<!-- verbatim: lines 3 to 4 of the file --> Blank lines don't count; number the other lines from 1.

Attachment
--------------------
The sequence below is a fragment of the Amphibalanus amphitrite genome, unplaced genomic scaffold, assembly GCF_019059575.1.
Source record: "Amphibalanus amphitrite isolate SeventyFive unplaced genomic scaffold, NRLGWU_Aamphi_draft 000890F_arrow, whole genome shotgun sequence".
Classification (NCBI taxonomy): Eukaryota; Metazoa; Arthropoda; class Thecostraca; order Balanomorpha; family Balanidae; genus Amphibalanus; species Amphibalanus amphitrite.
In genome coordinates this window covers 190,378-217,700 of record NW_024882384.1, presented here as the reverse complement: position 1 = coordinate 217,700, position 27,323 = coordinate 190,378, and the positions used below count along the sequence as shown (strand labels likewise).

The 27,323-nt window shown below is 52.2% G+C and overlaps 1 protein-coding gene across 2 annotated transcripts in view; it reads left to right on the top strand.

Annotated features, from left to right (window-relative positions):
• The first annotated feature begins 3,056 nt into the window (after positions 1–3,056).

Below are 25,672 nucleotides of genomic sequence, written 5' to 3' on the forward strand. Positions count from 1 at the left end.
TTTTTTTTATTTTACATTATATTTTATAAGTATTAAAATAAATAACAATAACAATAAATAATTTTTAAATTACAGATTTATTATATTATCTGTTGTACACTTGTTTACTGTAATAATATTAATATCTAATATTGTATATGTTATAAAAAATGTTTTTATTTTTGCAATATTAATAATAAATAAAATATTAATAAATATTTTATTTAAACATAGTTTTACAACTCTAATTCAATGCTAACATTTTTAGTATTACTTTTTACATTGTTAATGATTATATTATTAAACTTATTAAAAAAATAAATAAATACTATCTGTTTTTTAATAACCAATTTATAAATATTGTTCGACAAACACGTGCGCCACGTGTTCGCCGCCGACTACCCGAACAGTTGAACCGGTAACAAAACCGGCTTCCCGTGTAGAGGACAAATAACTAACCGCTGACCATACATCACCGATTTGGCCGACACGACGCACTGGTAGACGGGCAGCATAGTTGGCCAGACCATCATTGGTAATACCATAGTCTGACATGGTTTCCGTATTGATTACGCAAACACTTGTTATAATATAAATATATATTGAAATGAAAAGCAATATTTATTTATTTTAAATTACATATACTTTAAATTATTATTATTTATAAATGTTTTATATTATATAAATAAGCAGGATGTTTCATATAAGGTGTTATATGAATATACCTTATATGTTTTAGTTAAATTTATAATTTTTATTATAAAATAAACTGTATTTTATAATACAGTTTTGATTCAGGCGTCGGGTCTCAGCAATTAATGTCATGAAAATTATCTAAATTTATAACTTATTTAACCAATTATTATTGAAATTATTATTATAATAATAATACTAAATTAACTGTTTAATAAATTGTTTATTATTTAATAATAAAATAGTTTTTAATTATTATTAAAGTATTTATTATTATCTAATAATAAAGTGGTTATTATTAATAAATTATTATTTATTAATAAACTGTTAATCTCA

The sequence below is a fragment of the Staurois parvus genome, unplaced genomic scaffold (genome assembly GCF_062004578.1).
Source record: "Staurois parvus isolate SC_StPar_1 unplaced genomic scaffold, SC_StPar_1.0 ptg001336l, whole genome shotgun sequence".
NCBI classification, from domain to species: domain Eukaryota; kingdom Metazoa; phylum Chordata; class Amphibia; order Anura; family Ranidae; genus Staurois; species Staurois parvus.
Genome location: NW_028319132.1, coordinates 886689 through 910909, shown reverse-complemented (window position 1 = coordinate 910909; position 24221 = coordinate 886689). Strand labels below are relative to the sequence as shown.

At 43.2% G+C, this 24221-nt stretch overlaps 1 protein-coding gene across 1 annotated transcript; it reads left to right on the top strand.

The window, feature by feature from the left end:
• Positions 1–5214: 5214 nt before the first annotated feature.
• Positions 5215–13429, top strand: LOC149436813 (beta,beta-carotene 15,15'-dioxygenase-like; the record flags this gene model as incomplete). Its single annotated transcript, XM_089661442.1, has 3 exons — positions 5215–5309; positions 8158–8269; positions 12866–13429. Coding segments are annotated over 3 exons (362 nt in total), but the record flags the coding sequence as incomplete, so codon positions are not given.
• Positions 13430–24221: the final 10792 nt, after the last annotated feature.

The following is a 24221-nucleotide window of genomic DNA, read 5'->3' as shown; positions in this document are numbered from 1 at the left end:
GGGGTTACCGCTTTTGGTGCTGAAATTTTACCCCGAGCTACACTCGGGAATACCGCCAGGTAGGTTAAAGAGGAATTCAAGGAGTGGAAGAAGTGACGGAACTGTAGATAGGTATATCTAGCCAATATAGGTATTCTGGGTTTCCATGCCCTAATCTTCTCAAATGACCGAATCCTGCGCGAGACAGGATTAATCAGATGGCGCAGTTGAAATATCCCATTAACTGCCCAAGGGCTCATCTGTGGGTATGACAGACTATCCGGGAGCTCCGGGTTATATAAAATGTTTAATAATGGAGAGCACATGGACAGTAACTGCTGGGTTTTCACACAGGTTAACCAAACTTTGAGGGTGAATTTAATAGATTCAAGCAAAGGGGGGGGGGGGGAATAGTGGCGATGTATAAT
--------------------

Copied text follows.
Classification (NCBI taxonomy): Eukaryota; Metazoa; Arthropoda; class Thecostraca; order Balanomorpha; family Balanidae; genus Amphibalanus; species Amphibalanus amphitrite.
In genome coordinates this window covers 190,378-217,700 of record NW_024882384.1, presented here as the reverse complement: position 1 = coordinate 217,700, position 27,323 = coordinate 190,378, and the positions used below count along the sequence as shown (strand labels likewise).